South Gippsland’s Alison Lester’s lovingly crafted illustrations and children’s books have engaged generations. Are We There Yet?, the 2005 Children’s Picture Book of the Year Award winner, is a classic tale that has simultaneously saved parents by entertaining their kids on their current travel adventures and sparked new love for future Australian road trips.
Alison has created over 30 books since her first, Clive Eats Alligators, in 1985, and you can lose yourself in her beautiful stories and illustrations at her gallery in Fish Creek — an area very dear to Alison, her many animals and her family.
Gippslandia enjoyed a conversation with Alison in-between her hiking of Italy’s Dolomites and time with remote Aboriginal communities, where she assists children and adults in bringing their stories to life.
Alison can’t remember a time when she didn’t love drawing. Even before she’d begun school, she’d practice drawing horses on a blackboard on the back porch. Alison’s drawing was guided by How To Draw Horses by Walter T. Foster as, “It showed how to build up the general shape of a horse with geometric forms and then curve the detail over that. It’s a technique I still use”.
Renowned artist Elizabeth Paterson was the mother of Alison’s best friend and a great inspiration. Alison describes her studio as like a “Treasure cave of pencils, paint, pastels and pens and I loved to visit it”.
Alison finds it difficult to explain her books, “I make them in an organic and instinctive way. Something catches my attention and as I roll it around in my head it sometimes turns into a book. I always try to make the words and pictures of my books perfect but of course that never happens”. Instead, it’s usually the responses to her books that make Alison realise what they’re actually about.
In listing the general qualities of her books, Alison believes they would be:
– That the world is a wonderful place and that all our lives are interesting and unique.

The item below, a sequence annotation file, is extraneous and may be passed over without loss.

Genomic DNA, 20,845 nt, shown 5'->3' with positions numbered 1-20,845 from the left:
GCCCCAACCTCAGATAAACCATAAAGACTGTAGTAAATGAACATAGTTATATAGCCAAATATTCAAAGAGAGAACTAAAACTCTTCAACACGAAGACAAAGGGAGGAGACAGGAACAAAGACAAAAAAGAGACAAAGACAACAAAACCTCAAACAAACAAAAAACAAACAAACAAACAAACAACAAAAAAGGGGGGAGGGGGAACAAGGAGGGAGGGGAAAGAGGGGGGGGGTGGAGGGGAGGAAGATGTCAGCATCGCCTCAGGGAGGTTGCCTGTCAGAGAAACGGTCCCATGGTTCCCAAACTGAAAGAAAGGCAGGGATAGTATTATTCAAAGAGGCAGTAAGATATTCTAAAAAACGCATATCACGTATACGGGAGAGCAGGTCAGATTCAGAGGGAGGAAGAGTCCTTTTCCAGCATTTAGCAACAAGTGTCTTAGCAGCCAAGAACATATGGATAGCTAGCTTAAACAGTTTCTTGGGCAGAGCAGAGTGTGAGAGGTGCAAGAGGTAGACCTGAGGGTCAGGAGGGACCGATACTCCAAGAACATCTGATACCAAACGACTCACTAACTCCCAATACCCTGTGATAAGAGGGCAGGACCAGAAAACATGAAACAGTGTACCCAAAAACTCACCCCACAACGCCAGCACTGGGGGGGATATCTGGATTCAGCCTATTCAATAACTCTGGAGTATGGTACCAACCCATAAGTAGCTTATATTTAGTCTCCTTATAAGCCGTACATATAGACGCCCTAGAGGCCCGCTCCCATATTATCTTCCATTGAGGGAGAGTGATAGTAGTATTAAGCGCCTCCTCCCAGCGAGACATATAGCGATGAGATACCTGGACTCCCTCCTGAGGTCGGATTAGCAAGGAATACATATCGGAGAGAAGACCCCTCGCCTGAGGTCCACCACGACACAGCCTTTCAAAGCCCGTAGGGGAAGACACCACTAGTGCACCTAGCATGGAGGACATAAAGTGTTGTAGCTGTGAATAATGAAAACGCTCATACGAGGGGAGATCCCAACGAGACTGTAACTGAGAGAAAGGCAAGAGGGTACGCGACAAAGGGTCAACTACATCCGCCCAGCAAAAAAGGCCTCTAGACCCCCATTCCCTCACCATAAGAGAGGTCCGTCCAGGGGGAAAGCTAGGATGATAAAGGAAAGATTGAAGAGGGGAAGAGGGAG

– Your imagination can take you anywhere.
– Kids can be brave and adventurous.
– There is fun to be had.
The inaugural Australian Children’s Laureate (Gippslandia chatted with 2016–17 Laureate Leigh Hobbs in #5), a role shared with Boori Monty Pryor, the pair travelled across Australia and overseas for two years. Alison believes that the experience reinforced something that she’d observed from working in schools, “The sad truth that all kids don’t get a fair go”. Alison continues, “I usually work with very small children: prep, grades one and two. At that age they are all jumping out of their skins with intelligence and creativity — they could become anything. But for the socioeconomically disadvantaged that’s not true. Lack of support, resources and opportunity means that many of them won’t even learn to read, let alone grow into the fulfilled adults they could be”.
It’s a situation that needs addressing, especially in our remote and Aboriginal communities, and the power of personal storytelling shouldn’t be underestimated in overcoming this divide. Alison believes that, “We all love seeing our lives reflected in books — the landscapes we are familiar with and the games we play.
“It kind of validates us, and it’s why I spend a lot of time in remote indigenous communities helping kids and adults turn their stories into books”.
May Alison continue to assist in telling our stories, showcasing the South Gippsland hills, Waratah Beach and the captivating Wilsons Promontory for many more years to come, especially because we can’t wait to see what adventures Noni the Pony gets up to next!